November 2014

Cave Point, Door County, Wisconsin

It may come as a surprise to you to learn I am not Scottish nor do I live in Scotland. I am of Scottish descent (and also German and Italian), but I spend the vast majority of my time at home in Wisconsin where I was born and raised. Most people who contact me assume I’m a Scot living in Scotland, and many are downright shocked to learn I’m an American. I get it – those reactions make sense. After all, it makes sense logistically, financially, and, well, by default to be living in and from the place one passionately writes about.

But travel shows us otherwise. How else can we explain the deep desire to go elsewhere… Read more...

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Scott's View of the Eildon Hills, the Scottish Borders, Scotland

Just east of Abbotsford lies one of the Scottish Borders’s greatest viewpoints: Scott’s View. This was the place where Sir Walter Scott would stop on his way home to Abbotsford and take in the gorgeous Tweed Valley and Eildon Hills. He halted here so often, the story goes, that his horse would stop of its own volition, and, in fact, this is said to have happened after his death as the horses carried his body to Dryburgh Abbey.

Over time the view acquired his namesake, and I imagine it is as stunning today as it was back in the early 19th century. There are few places that provide a better feel for the heart of the central Borders. Read more...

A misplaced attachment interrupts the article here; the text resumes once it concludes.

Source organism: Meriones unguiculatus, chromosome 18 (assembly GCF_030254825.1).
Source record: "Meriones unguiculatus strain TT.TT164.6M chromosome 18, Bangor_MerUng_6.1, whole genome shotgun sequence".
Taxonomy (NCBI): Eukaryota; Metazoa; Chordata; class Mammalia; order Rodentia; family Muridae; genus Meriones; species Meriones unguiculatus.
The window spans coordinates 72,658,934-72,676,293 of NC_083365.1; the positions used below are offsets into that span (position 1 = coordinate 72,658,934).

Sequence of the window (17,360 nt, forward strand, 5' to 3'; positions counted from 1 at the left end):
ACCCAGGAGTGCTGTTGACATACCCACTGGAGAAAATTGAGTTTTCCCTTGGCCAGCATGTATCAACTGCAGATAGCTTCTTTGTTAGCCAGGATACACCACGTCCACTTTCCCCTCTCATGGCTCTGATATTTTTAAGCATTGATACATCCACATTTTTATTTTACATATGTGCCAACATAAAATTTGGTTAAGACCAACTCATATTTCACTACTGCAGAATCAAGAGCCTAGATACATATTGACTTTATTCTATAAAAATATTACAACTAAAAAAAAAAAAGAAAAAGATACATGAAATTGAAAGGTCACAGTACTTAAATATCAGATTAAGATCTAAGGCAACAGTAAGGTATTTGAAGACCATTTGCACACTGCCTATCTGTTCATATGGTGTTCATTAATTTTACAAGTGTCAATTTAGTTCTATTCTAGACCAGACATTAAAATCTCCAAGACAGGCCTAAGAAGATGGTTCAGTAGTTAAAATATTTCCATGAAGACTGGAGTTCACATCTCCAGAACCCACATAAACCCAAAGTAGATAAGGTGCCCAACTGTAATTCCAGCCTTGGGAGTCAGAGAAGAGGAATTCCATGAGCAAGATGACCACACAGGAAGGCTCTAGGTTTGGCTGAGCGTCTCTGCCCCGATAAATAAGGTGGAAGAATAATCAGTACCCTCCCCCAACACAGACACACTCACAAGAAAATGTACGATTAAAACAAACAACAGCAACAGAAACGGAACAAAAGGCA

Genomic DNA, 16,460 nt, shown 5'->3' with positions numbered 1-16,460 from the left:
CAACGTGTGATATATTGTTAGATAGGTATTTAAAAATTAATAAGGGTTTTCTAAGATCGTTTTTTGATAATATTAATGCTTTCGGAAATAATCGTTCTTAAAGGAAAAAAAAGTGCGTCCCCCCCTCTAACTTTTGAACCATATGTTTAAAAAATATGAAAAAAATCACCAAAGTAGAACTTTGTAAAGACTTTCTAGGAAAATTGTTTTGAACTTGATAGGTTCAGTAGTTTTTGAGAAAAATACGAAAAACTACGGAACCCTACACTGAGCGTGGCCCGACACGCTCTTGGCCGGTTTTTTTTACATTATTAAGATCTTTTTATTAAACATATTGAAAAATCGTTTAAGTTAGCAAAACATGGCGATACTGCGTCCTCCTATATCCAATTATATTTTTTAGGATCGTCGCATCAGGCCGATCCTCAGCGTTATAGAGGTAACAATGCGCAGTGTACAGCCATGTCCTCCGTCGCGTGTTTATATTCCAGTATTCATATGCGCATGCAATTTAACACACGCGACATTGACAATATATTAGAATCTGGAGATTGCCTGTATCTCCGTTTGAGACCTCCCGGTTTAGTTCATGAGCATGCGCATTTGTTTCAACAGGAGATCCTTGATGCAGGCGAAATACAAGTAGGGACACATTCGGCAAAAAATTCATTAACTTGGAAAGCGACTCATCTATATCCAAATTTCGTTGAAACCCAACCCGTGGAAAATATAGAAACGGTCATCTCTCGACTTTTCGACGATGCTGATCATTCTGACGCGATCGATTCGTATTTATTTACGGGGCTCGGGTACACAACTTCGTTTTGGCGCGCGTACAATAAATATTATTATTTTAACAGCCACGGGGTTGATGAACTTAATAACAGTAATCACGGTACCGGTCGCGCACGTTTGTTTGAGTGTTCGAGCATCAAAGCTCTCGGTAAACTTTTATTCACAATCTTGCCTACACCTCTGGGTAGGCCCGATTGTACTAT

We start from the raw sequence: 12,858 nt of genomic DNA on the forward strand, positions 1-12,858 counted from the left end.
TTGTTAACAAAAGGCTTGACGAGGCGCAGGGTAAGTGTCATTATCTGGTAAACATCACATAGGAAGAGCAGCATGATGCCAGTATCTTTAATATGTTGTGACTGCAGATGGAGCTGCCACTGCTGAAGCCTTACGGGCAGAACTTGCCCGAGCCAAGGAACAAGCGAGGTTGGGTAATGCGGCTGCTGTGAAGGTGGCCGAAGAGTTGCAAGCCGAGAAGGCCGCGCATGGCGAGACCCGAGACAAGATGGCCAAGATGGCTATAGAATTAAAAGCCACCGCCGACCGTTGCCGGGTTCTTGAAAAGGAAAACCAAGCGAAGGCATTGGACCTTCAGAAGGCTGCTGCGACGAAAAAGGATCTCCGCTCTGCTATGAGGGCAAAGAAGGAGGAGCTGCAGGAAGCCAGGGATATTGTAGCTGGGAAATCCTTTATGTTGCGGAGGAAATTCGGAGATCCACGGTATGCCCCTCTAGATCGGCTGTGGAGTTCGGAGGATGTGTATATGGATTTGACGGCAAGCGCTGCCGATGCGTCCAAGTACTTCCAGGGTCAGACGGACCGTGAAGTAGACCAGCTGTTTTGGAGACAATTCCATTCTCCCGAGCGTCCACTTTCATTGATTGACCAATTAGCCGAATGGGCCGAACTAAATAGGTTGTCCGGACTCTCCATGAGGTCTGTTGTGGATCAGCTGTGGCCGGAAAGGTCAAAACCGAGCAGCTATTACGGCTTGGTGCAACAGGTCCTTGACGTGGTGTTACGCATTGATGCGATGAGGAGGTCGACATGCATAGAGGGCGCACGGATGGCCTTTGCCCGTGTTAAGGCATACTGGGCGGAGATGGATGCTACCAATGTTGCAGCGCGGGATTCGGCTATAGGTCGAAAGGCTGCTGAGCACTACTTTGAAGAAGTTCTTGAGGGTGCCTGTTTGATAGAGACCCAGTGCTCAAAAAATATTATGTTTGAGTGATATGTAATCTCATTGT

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Sir Walter Scott's Abbotsford

In 1811, Sir Walter Scott, prolific novelist, poet, and creator of the classic Scottish identity, purchased the small farm known to locals as Cartleyhole (read: muddy hole). With an imagination that made him the first English-language author to achieve international fame, Scott set about transforming what he described as a “bare haugh and bleak bank by the side of the Tweed” into a vision. His first order of business was to rename the place Abbotsford after the abbots of nearby Melrose Abbey who used to cross the River Tweed at the ford below the house. In the years to follow, Abbotsford grew into a rambling, whimsical manse that would ultimately bankrupt the wordsmith, for such is the capriciousness of the written word. Read more...

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Smailholm Tower, the Scottish Borders, Scotland

In the rolling farmland between Kelso and St. Boswells in the Scottish Borders stands one of only eight sites in all of Scotland to receive five-star status from VisitScotland, and one that feels forgotten in the shadows of the nearby abbeys: Smailholm Tower. The tower house stands watch upon lands that form the marches between Scotland and England, and once served a defensive purpose for the people of this area who sought refuge from border reivers following the Wars of Independence.
From my accommodation at Whitehouse Country House I could see the battlements of the tower poking over the hills and decided, on a whim, to drive out and find this curious place. Read more...

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